Dr. John Reganold has shaped his career by his interest in agriculture and the environment, receiving his M.S. in Soil Science from UC Berkeley and his Ph.D. in Soil Science from UC Davis. He joined Washington State University in 1983 and is currently Regents Professor of Soil Science and Agroecology. He has spent 30-plus years bringing a blend of innovative research and teaching on sustainable farming systems into the mainstream of higher education and food production.
Edible Memory: How Tomatoes became Heirlooms and Apples became Antiques
Monday, March 14, 4 – 5pm
103 Mulford Hall
Speaker: Jennifer Jordan
How do the stories we tell each other about the past shape the food we eat? Even as countless varieties of edible plants have vanished permanently from the face of the earth, people are working hard to preserve the biodiversity and “genetic heritage” not only of rare panda bears or singular orchids, but also the plants of the backyard vegetable garden. A major consequence of this work is the emergence of heirloom food—varieties of fruit, vegetables, grains and livestock left behind by modern agriculture, but now experiencing a striking resurgence. Through a close examination of apples and tomatoes, this talk reveals the phenomenon of edible memory—the infusing of food, heirloom and otherwise, with connections to the past, in ways both deeply personal and inherently social. Paying attention to edible memory reveals deep connections between food and memory, social and physical landscapes, pleasures and possibilities.
Jennifer Jordan is a professor of sociology and urban studies at the University of Wisconsin, Milwaukee. She is the author of Edible Memory: The Lure of Heirloom Tomatoes and other Forgotten Foods (University of Chicago Press, 2015) and Structures of Memory: Understanding Urban Change in Berlin and Beyond (Stanford University Press, 2006), among other publications.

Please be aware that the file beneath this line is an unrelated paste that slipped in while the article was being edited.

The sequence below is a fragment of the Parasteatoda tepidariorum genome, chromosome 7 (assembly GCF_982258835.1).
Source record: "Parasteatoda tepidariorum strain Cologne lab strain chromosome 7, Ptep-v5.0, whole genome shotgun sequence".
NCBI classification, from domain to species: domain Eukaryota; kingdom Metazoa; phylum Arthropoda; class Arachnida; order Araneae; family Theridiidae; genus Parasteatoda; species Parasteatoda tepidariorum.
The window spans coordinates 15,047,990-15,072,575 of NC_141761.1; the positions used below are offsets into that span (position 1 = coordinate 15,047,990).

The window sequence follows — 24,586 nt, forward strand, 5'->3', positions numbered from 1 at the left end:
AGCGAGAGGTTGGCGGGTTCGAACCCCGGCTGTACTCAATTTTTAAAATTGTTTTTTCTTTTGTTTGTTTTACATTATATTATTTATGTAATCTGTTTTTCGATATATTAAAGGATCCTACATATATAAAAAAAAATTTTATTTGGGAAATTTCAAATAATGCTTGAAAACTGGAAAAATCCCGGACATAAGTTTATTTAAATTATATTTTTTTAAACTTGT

Agroecology Enters the Vocabulary of the United Nations
Monday, February 8, 4 – 5pm
Morgan Hall Lounge
Speaker: Barbara Gemmill-Herren
The Large Potential of Local Croplands to Meet Food Demand in the United States
Monday, November 2, 4 – 5pm
Morgan Hall Lounge
Speaker: Elliott Campbell
Local food systems may facilitate agroecological practices that conserve nutrient, energy, and water resources. However, little is known about the potential for local food systems to scale beyond niche markets and meet a substantial fraction of total food demand. Here we estimate the upper potential for all existing US croplands to meet total US food demand through local food networks. Our spatially explicit approach simulates the years 1850 through 2000 and accounts for a wide range of diets, food waste, population distributions, cropland areas, and crop yields. Although we find that local food potential has declined over time, particularly in some coastal cities, our results also demonstrate an unexpectedly large current potential for meeting as much as 90% of the national food demand. This decline in potential is associated with demographic and agronomic trends, resulting in extreme pressures on agroecological systems that, if left unchecked, could severely undermine recent national policies focused on food localization. Nevertheless, these results provide a spatially explicit foundation for exploring the many dimensions of agroecosystem sustainability.
Rediscovering Our Lost “Farmacy”
Tuesday, October 6, 4 – 5pm
Morgan Hall Lounge
Speaker: Daphne Miller, MD